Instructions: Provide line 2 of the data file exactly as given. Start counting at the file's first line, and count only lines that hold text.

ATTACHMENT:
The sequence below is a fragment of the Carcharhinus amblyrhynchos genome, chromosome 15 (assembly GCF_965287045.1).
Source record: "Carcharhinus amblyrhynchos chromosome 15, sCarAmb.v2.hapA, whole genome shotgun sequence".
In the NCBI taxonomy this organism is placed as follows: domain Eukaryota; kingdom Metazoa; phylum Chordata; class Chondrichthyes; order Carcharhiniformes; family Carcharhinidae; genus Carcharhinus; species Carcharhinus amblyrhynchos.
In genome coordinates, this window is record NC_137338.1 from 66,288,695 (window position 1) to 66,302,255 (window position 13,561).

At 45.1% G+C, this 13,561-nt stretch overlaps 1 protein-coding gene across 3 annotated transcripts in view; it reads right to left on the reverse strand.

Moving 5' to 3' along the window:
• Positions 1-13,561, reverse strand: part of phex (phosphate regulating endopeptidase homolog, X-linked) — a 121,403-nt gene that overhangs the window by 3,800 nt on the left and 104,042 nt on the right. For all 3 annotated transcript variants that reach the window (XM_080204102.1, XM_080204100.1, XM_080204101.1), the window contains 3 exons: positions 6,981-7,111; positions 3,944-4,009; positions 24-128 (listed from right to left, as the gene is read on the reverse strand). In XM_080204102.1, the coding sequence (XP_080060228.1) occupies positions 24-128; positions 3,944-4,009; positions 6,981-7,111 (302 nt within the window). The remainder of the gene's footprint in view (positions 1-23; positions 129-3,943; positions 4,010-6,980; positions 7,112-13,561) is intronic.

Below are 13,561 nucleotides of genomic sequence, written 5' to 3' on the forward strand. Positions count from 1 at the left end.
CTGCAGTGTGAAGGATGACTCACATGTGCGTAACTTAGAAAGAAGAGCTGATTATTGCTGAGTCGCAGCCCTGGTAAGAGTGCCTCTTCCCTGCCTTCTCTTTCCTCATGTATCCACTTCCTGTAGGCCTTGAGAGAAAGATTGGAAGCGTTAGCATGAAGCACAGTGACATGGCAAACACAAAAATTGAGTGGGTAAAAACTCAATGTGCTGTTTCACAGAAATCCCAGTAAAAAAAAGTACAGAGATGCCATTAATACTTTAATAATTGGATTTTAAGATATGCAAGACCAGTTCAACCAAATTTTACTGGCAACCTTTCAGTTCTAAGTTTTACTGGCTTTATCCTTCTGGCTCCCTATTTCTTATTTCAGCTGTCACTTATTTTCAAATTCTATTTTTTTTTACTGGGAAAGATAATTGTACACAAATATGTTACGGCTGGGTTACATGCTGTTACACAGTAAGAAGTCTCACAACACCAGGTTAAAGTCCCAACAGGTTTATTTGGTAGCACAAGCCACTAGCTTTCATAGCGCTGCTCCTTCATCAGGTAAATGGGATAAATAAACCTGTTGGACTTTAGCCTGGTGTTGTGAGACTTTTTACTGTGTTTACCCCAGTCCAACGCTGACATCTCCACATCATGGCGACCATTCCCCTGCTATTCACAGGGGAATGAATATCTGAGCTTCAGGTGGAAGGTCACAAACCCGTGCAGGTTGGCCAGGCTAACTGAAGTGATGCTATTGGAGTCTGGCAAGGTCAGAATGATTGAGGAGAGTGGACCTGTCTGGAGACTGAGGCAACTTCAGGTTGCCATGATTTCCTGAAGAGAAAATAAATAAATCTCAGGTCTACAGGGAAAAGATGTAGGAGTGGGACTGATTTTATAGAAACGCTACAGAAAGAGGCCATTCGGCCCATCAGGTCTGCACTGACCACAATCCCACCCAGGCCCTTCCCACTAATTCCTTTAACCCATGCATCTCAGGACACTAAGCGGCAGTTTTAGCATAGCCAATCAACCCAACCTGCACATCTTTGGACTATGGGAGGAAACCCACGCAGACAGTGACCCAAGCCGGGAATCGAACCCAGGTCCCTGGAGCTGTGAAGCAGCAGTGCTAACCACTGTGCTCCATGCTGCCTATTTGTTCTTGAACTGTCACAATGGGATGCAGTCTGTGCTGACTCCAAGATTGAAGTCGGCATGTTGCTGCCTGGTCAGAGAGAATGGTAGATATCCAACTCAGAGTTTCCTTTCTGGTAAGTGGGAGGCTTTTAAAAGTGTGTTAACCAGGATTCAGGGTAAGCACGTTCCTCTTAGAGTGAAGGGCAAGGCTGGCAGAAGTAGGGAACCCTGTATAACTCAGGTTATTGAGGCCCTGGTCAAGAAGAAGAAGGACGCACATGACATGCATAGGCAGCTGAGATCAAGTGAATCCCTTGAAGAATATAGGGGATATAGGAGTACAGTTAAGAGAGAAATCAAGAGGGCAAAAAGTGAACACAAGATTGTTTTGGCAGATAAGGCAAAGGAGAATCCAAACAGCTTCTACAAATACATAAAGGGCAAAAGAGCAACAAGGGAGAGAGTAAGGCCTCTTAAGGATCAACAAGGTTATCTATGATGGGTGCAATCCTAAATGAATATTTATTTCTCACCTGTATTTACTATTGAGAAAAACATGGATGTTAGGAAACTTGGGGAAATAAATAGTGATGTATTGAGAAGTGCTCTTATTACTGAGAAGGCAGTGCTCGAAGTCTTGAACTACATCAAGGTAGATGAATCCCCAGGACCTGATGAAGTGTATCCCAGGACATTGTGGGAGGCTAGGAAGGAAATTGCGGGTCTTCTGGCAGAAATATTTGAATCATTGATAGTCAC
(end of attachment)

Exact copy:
Source record: "Carcharhinus amblyrhynchos chromosome 15, sCarAmb.v2.hapA, whole genome shotgun sequence".